The "X" Factor(s) in Horse Buying - Page 3 - The Horse Forum
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post #21 of 32 Old 09-26-2015, 02:15 PM
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When I go shopping I'm usually looking for potential breeding animals and I'm not looking for anything over 2 years old, most of the time. I can have a list a mile long of what I want, and that whole list can go right out the window when I find just what I need.

We still laugh about when I went to a production sale and was looking for:

Filly, preferably under 2 y.o.
Bay, minimal white
Cow bred

and I came home with Honey Boo Boo.

A mare
8 years old
In foal to a stallion I wouldn't have bred to on a bet
Chestnut,
LOTS of white
Halter bred
In fact, 16+ hands and 1400 lbs of halter mare



She's given me 2 awesome babies so far, including the one by the stallion I didn't care for, and I can't wait to see the one she gives me next year. The longer I have this mare, the better I like her. She wasn't what I wanted, but she sure enough was what I needed.

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post #22 of 32 Old 09-26-2015, 02:27 PM Thread Starter
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My "zing" picker is absolutely NO GOOD. Lol. If I went with my zing, I'd be in a pretty bad situation right now and probably not able to ride my own horse. As a newbie, I fall in love with the "idea" of the horse I want too quickly.

Right now, I am relying totally on my trainer to assess when I'm ready and then any horse I am considering. In the meantime, there is always a lease option available to me.
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post #23 of 32 Old 09-26-2015, 05:53 PM
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My heart went "zing" for a lovely horse my daughter tried out recently. On the ground, he was such a charmer. Inquisitive, beautiful head, intelligent and kind. But then my daughter rode him and afterwards, she said she thought he was "wonky" (she's 10, lol). So I brought in the coach and within a few minutes, I knew this horse wasn't the one. So did my daughter. I guess my point is that if I had let my feelings get in the way of logic, I would have bought a major problem and put my daughter at risk.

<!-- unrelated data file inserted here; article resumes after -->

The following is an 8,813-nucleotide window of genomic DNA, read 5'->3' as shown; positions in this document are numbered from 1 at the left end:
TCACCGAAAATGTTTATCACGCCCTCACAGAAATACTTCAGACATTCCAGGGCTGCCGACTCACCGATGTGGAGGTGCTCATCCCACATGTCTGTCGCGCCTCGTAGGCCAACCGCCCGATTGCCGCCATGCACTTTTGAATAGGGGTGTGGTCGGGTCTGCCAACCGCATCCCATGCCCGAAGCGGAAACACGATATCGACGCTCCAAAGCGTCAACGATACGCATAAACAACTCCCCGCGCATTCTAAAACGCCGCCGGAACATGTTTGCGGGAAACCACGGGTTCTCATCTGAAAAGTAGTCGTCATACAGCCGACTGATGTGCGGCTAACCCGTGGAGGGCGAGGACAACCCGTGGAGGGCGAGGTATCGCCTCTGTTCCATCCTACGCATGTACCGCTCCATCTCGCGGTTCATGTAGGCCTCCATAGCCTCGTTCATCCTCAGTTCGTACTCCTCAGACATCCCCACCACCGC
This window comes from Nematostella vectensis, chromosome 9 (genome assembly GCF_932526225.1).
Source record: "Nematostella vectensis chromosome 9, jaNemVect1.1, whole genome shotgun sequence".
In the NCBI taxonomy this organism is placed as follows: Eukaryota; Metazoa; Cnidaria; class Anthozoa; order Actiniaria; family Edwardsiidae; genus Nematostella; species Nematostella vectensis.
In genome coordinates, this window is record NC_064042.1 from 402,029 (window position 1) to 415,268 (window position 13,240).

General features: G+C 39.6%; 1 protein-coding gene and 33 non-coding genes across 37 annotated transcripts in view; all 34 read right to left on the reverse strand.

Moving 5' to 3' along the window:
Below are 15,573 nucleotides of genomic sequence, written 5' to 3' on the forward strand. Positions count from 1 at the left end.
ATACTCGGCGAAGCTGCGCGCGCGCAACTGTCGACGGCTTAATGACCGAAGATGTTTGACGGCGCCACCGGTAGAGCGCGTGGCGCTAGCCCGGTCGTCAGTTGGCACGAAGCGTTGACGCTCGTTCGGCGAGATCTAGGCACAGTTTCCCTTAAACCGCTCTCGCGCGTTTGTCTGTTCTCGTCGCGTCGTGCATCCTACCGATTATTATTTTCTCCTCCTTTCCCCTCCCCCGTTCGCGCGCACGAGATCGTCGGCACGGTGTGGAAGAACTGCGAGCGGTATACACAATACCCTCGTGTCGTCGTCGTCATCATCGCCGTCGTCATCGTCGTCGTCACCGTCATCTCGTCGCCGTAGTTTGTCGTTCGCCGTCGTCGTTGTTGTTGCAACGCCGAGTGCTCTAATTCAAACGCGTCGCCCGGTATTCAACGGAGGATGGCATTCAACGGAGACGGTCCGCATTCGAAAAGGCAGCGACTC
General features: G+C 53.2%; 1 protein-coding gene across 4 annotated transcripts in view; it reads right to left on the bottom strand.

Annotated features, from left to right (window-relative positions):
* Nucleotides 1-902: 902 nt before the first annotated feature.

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post #24 of 32 Old 09-26-2015, 10:10 PM
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There is a big difference between want and need. When I was taking lessons as a teenager there were certain horses that I wanted to ride but would always find myself having to ride others. That was probably a very good thing in the long run because I learned how to ride each horse differently. When I stopped showing my needs changed and I no longer needed a specific "type". The only criteria then was a feeling that I could connect with the horse and it pass a vet exam. They did come in a variety, and few took awhile before they were enjoyable to ride but I only made a mistake on buying a horse once. It was a very pretty grade QH mare needing a little fine tuning but broke well enough and priced dirt cheap because the owner was in a jam. There was a wall between her and I from the very beginning although she really never gave me a problem. I did not enjoy owning her and sold her for a little more than I paid. I don't think I am the average horse buyer but I don't think "perfect" when I am shopping. If I can form a partnership with a horse and it's faults are something I can live with or overcome, that's good enough.
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post #25 of 32 Old 09-26-2015, 11:08 PM
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Quote:
Originally Posted by Tihannah View Post
My "zing" picker is absolutely NO GOOD. Lol. If I went with my zing, I'd be in a pretty bad situation right now and probably not able to ride my own horse. As a newbie, I fall in love with the "idea" of the horse I want too quickly.

Right now, I am relying totally on my trainer to assess when I'm ready and then any horse I am considering. In the meantime, there is always a lease option available to me.
I don't have one either so don't worry lol
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post #26 of 32 Old 09-26-2015, 11:12 PM
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I have a tendency to fall for sorrel foundation bred quarter horse mares with a little bit of chrome on them. If they have a bit of an attitude I like them even better. Seems like they'll move heaven and earth to do whatever you ask once you work them through that attitude.